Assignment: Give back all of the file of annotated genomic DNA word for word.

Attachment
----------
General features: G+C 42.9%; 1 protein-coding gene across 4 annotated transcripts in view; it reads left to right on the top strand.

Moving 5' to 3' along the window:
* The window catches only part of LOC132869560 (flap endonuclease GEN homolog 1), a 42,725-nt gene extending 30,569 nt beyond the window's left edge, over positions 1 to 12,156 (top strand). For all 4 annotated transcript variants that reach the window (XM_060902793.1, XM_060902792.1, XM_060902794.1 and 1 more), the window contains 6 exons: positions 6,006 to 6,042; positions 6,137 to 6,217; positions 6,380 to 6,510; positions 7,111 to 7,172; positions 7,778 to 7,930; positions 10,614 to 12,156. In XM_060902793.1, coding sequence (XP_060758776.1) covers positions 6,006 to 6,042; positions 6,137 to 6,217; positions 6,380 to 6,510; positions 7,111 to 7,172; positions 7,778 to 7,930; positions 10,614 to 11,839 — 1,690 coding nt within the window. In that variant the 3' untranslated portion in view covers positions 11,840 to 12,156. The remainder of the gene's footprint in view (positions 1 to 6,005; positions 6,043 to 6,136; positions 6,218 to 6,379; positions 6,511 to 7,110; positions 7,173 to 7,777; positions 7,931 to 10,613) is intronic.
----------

General features: G+C 42.9%; 1 protein-coding gene across 4 annotated transcripts in view; it reads left to right on the top strand.

Moving 5' to 3' along the window:
* The window catches only part of LOC132869560 (flap endonuclease GEN homolog 1), a 42,725-nt gene extending 30,569 nt beyond the window's left edge, over positions 1 to 12,156 (top strand). For all 4 annotated transcript variants that reach the window (XM_060902793.1, XM_060902792.1, XM_060902794.1 and 1 more), the window contains 6 exons: positions 6,006 to 6,042; positions 6,137 to 6,217; positions 6,380 to 6,510; positions 7,111 to 7,172; positions 7,778 to 7,930; positions 10,614 to 12,156. In XM_060902793.1, coding sequence (XP_060758776.1) covers positions 6,006 to 6,042; positions 6,137 to 6,217; positions 6,380 to 6,510; positions 7,111 to 7,172; positions 7,778 to 7,930; positions 10,614 to 11,839 — 1,690 coding nt within the window. In that variant the 3' untranslated portion in view covers positions 11,840 to 12,156. The remainder of the gene's footprint in view (positions 1 to 6,005; positions 6,043 to 6,136; positions 6,218 to 6,379; positions 6,511 to 7,110; positions 7,173 to 7,777; positions 7,931 to 10,613) is intronic.